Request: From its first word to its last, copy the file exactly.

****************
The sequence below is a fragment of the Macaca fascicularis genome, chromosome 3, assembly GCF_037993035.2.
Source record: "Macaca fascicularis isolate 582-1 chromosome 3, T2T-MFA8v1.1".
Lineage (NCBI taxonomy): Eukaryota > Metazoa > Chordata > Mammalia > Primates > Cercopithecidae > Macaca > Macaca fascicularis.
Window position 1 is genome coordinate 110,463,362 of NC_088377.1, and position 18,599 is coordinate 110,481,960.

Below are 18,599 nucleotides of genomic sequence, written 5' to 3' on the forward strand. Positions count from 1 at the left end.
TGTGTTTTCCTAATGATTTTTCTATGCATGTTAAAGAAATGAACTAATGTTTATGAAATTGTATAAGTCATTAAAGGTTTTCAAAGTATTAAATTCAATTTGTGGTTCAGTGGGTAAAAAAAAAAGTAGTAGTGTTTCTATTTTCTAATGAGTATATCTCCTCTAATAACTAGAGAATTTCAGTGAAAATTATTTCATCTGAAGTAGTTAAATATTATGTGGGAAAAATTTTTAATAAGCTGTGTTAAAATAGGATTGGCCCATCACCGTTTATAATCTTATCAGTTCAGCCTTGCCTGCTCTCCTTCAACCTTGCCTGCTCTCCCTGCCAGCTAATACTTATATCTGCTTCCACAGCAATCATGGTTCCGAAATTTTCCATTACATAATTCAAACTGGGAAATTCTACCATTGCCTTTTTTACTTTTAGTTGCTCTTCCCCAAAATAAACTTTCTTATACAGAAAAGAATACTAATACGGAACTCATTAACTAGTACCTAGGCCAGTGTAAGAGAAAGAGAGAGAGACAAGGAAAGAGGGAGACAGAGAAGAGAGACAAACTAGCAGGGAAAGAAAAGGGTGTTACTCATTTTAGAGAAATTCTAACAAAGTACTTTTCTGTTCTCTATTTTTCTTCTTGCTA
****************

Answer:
The sequence below is a fragment of the Macaca fascicularis genome, chromosome 3, assembly GCF_037993035.2.
Source record: "Macaca fascicularis isolate 582-1 chromosome 3, T2T-MFA8v1.1".
Lineage (NCBI taxonomy): Eukaryota > Metazoa > Chordata > Mammalia > Primates > Cercopithecidae > Macaca > Macaca fascicularis.
Window position 1 is genome coordinate 110,463,362 of NC_088377.1, and position 18,599 is coordinate 110,481,960.

Below are 18,599 nucleotides of genomic sequence, written 5' to 3' on the forward strand. Positions count from 1 at the left end.
TGTGTTTTCCTAATGATTTTTCTATGCATGTTAAAGAAATGAACTAATGTTTATGAAATTGTATAAGTCATTAAAGGTTTTCAAAGTATTAAATTCAATTTGTGGTTCAGTGGGTAAAAAAAAAAGTAGTAGTGTTTCTATTTTCTAATGAGTATATCTCCTCTAATAACTAGAGAATTTCAGTGAAAATTATTTCATCTGAAGTAGTTAAATATTATGTGGGAAAAATTTTTAATAAGCTGTGTTAAAATAGGATTGGCCCATCACCGTTTATAATCTTATCAGTTCAGCCTTGCCTGCTCTCCTTCAACCTTGCCTGCTCTCCCTGCCAGCTAATACTTATATCTGCTTCCACAGCAATCATGGTTCCGAAATTTTCCATTACATAATTCAAACTGGGAAATTCTACCATTGCCTTTTTTACTTTTAGTTGCTCTTCCCCAAAATAAACTTTCTTATACAGAAAAGAATACTAATACGGAACTCATTAACTAGTACCTAGGCCAGTGTAAGAGAAAGAGAGAGAGACAAGGAAAGAGGGAGACAGAGAAGAGAGACAAACTAGCAGGGAAAGAAAAGGGTGTTACTCATTTTAGAGAAATTCTAACAAAGTACTTTTCTGTTCTCTATTTTTCTTCTTGCTA